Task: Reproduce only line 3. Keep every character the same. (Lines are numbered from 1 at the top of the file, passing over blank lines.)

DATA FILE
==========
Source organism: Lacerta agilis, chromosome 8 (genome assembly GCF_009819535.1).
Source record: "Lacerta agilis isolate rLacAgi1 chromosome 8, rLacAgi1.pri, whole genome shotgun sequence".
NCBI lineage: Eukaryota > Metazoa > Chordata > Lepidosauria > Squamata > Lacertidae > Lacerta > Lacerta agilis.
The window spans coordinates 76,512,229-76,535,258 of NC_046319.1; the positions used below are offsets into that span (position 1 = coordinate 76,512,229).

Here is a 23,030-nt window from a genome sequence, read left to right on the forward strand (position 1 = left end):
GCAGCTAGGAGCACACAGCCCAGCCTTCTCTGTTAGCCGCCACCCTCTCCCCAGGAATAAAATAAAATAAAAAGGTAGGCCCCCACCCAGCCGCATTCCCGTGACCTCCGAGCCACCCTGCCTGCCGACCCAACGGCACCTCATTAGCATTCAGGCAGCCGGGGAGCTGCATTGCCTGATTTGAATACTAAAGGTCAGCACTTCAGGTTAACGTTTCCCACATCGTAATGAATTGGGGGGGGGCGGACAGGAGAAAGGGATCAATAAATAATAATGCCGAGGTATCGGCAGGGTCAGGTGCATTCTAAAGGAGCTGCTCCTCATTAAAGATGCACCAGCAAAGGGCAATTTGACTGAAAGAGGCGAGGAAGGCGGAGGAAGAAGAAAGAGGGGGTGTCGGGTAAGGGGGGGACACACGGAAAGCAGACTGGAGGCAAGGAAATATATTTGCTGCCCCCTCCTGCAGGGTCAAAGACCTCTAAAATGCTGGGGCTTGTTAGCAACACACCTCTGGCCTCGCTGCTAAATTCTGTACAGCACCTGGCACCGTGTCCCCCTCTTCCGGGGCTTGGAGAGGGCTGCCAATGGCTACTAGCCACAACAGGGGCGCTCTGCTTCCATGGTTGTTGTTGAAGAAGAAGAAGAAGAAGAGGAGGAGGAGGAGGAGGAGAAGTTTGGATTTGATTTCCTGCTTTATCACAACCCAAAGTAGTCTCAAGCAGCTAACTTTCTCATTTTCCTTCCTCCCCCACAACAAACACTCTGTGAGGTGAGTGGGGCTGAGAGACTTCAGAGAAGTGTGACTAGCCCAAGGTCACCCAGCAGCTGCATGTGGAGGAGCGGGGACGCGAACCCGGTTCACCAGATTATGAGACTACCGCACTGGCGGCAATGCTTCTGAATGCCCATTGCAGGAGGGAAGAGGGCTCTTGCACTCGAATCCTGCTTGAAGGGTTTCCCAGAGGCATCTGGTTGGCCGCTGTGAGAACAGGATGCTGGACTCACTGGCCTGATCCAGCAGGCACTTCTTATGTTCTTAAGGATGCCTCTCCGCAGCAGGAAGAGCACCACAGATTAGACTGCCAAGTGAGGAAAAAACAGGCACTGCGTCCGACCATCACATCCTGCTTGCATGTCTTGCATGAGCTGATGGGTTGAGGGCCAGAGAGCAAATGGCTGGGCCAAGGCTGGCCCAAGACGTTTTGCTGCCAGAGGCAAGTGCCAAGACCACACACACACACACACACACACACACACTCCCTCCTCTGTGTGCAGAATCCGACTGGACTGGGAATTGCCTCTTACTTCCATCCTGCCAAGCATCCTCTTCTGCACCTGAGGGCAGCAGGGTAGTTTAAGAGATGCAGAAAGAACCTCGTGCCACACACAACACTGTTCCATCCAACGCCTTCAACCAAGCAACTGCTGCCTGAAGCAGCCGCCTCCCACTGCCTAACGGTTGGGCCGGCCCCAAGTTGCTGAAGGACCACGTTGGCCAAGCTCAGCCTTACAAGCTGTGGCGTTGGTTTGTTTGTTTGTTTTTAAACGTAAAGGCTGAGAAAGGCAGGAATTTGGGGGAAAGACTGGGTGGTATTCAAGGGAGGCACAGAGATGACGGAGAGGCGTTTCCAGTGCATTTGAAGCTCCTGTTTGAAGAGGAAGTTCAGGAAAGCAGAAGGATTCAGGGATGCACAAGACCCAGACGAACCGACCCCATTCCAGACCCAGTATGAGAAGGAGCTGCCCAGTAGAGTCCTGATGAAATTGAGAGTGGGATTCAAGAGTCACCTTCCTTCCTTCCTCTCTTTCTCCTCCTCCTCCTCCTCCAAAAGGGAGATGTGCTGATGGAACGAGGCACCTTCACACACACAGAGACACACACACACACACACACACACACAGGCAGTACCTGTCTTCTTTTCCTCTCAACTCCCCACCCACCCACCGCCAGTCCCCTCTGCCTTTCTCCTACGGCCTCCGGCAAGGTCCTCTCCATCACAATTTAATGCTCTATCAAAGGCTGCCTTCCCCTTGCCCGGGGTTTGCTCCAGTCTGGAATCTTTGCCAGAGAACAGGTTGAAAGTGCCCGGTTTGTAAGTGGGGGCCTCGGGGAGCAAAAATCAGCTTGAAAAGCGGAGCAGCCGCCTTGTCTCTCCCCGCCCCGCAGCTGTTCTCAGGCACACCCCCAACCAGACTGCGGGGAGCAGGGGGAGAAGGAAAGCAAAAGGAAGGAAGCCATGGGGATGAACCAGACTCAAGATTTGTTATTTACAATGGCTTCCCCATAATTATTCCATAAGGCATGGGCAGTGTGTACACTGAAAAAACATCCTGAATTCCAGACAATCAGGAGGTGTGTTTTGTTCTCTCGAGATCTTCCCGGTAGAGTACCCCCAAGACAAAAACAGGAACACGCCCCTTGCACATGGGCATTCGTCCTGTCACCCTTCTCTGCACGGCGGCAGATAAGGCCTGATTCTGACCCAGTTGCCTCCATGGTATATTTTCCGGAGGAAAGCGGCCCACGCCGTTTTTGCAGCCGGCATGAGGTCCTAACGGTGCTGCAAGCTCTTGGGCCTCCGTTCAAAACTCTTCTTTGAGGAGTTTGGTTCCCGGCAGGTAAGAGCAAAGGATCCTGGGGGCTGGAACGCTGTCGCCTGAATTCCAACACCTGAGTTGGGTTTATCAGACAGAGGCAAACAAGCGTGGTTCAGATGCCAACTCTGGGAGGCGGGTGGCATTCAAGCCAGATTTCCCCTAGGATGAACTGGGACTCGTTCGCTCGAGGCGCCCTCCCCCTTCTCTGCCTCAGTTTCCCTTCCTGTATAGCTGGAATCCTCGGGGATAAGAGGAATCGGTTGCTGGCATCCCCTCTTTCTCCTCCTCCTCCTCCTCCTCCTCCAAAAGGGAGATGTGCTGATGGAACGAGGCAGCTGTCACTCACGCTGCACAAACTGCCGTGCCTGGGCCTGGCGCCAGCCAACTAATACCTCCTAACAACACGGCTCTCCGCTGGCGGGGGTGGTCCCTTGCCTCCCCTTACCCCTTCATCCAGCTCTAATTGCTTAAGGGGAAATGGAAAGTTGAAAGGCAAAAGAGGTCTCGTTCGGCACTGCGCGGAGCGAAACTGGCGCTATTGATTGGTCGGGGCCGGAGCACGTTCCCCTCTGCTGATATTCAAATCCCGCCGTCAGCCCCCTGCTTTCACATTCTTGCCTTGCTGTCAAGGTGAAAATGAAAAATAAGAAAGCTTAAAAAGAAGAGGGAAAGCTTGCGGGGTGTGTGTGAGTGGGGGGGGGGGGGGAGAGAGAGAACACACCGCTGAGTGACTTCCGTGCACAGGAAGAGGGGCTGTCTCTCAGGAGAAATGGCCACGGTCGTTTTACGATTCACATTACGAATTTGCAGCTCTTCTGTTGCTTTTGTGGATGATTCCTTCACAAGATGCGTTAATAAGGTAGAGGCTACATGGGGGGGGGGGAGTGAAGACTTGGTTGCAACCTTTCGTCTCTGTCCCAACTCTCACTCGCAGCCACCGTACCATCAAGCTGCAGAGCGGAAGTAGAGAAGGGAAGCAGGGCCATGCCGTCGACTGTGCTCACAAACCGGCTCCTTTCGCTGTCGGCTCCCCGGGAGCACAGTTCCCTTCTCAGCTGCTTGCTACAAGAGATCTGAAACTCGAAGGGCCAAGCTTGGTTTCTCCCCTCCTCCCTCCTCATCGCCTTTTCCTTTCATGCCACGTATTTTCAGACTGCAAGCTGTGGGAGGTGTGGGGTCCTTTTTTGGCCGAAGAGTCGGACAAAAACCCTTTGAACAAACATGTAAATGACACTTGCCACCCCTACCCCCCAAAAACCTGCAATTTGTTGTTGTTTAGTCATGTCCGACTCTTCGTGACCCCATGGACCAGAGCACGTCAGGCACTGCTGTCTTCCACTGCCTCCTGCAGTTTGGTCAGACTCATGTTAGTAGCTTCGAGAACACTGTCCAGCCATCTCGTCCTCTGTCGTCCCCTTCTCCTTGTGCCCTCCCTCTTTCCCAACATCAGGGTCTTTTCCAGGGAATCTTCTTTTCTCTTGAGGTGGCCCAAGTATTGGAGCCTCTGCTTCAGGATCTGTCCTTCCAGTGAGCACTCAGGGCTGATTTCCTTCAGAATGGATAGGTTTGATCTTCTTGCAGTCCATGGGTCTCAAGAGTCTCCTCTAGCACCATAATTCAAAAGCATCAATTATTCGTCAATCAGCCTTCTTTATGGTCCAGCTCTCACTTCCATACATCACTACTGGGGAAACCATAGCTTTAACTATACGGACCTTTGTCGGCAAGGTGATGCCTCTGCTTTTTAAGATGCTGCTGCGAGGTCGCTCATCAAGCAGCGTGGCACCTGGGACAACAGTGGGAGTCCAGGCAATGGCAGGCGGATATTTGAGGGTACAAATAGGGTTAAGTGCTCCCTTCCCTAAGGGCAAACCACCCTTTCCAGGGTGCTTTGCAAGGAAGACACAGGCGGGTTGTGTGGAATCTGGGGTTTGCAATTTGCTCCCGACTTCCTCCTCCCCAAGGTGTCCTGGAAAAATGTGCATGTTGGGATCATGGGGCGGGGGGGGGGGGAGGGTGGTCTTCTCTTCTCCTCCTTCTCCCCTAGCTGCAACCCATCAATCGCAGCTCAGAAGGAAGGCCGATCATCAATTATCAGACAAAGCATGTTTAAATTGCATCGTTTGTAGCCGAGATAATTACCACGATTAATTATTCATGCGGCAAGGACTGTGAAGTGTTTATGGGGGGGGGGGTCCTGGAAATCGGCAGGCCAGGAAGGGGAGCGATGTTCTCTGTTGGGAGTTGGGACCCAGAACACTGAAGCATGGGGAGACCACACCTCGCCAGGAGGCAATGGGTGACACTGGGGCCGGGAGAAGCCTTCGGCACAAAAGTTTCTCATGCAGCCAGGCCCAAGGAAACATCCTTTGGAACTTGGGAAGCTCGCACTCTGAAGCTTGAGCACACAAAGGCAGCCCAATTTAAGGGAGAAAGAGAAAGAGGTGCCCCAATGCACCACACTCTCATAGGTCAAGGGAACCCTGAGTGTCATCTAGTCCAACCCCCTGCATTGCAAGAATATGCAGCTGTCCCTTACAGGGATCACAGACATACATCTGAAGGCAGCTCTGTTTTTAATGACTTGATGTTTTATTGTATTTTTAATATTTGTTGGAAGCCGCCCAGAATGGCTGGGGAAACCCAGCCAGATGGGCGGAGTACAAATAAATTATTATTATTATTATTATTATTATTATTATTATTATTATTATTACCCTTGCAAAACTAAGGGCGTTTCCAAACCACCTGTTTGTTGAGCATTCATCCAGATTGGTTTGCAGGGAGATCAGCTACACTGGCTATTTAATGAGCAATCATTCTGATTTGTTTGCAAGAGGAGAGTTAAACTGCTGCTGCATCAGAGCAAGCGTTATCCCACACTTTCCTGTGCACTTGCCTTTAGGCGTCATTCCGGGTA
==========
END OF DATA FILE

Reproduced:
NCBI lineage: Eukaryota > Metazoa > Chordata > Lepidosauria > Squamata > Lacertidae > Lacerta > Lacerta agilis.